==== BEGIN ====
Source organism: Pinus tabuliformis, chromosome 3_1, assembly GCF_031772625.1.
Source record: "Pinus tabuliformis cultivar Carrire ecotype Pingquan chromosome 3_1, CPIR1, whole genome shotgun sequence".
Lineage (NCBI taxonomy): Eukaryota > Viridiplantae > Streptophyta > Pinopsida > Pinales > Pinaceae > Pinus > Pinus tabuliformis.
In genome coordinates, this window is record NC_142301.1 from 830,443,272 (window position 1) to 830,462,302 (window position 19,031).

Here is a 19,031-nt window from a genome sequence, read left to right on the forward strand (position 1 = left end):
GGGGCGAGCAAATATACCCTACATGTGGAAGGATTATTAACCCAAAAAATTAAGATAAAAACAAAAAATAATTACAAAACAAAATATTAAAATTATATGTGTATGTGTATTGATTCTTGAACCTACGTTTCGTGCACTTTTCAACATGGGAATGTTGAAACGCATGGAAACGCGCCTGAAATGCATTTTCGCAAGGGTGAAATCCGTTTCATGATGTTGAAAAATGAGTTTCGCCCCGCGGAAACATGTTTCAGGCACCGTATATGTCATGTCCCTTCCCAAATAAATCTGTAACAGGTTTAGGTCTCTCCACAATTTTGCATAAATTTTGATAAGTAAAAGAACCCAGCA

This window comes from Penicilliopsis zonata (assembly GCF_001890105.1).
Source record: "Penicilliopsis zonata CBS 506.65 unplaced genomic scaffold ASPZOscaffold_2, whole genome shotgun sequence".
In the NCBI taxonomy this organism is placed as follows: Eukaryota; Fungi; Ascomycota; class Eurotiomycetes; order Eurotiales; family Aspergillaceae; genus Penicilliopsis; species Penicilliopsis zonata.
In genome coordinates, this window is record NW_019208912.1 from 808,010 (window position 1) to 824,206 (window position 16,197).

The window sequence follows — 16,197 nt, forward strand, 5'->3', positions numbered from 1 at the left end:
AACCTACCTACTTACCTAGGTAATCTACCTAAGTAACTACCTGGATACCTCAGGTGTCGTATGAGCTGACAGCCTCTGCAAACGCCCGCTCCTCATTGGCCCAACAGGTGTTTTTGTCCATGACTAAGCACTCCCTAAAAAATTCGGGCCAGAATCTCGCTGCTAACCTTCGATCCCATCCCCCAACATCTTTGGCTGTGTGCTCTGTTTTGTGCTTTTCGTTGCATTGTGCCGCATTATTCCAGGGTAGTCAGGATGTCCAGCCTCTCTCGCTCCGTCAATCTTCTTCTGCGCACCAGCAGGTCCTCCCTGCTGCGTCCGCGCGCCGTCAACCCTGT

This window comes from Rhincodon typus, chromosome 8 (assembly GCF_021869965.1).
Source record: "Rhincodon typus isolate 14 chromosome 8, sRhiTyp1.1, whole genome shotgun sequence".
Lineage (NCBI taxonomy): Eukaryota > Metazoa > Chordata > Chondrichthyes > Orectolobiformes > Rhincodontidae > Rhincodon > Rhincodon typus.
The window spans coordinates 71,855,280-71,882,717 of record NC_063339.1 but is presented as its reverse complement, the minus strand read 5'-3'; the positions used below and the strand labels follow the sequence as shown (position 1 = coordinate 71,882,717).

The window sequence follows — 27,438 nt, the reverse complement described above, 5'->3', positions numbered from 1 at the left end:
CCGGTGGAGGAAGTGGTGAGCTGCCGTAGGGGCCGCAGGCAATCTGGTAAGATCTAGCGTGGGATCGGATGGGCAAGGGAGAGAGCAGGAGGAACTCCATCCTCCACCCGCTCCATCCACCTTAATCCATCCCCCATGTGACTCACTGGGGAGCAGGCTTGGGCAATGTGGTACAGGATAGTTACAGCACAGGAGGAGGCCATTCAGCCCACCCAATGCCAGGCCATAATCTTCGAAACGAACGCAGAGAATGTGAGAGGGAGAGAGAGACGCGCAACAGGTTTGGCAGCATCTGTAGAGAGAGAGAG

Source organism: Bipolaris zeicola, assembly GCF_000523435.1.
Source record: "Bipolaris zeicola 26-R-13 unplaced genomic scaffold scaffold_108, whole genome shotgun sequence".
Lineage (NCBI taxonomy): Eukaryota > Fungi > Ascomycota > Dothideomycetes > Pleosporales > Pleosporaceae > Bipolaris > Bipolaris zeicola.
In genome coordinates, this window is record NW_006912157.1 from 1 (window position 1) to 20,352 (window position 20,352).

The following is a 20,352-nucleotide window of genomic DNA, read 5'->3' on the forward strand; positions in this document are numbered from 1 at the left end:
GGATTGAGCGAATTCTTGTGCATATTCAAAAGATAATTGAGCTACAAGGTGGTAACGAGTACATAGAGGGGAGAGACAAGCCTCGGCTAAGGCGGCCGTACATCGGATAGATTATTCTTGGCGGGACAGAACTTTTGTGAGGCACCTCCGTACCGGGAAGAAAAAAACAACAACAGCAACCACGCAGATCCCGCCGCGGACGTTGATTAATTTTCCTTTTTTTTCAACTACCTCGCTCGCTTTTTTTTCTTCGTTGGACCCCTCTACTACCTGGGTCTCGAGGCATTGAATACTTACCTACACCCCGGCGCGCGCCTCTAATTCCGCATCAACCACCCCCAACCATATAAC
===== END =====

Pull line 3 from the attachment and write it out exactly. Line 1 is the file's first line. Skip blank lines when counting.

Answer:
Lineage (NCBI taxonomy): Eukaryota > Viridiplantae > Streptophyta > Pinopsida > Pinales > Pinaceae > Pinus > Pinus tabuliformis.